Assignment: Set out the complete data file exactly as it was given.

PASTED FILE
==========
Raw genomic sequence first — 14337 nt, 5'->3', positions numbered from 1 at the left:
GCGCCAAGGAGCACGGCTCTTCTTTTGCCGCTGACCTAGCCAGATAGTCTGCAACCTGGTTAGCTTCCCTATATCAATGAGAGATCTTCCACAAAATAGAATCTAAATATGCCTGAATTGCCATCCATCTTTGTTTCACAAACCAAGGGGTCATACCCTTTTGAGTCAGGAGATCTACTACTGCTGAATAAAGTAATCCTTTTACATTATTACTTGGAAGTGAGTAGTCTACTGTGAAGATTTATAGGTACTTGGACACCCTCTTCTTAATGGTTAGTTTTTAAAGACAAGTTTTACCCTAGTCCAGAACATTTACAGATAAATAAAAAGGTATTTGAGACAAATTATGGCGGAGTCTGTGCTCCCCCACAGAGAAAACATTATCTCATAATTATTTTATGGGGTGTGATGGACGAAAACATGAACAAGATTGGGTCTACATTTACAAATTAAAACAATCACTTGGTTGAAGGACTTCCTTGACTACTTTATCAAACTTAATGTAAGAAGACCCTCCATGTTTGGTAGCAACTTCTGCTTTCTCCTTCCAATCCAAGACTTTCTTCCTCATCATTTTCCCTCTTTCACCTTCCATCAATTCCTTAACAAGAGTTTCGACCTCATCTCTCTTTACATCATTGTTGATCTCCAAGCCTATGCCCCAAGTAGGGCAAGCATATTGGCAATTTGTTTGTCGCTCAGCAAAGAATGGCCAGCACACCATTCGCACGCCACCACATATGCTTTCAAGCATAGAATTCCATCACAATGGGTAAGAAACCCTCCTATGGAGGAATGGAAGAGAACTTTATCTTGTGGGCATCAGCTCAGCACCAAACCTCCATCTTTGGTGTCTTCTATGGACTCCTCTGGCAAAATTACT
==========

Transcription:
Raw genomic sequence first — 14337 nt, 5'->3', positions numbered from 1 at the left:
GCGCCAAGGAGCACGGCTCTTCTTTTGCCGCTGACCTAGCCAGATAGTCTGCAACCTGGTTAGCTTCCCTATATCAATGAGAGATCTTCCACAAAATAGAATCTAAATATGCCTGAATTGCCATCCATCTTTGTTTCACAAACCAAGGGGTCATACCCTTTTGAGTCAGGAGATCTACTACTGCTGAATAAAGTAATCCTTTTACATTATTACTTGGAAGTGAGTAGTCTACTGTGAAGATTTATAGGTACTTGGACACCCTCTTCTTAATGGTTAGTTTTTAAAGACAAGTTTTACCCTAGTCCAGAACATTTACAGATAAATAAAAAGGTATTTGAGACAAATTATGGCGGAGTCTGTGCTCCCCCACAGAGAAAACATTATCTCATAATTATTTTATGGGGTGTGATGGACGAAAACATGAACAAGATTGGGTCTACATTTACAAATTAAAACAATCACTTGGTTGAAGGACTTCCTTGACTACTTTATCAAACTTAATGTAAGAAGACCCTCCATGTTTGGTAGCAACTTCTGCTTTCTCCTTCCAATCCAAGACTTTCTTCCTCATCATTTTCCCTCTTTCACCTTCCATCAATTCCTTAACAAGAGTTTCGACCTCATCTCTCTTTACATCATTGTTGATCTCCAAGCCTATGCCCCAAGTAGGGCAAGCATATTGGCAATTTGTTTGTCGCTCAGCAAAGAATGGCCAGCACACCATTCGCACGCCACCACATATGCTTTCAAGCATAGAATTCCATCACAATGGGTAAGAAACCCTCCTATGGAGGAATGGAAGAGAACTTTATCTTGTGGGCATCAGCTCAGCACCAAACCTCCATCTTTGGTGTCTTCTATGGACTCCTCTGGCAAAATTACT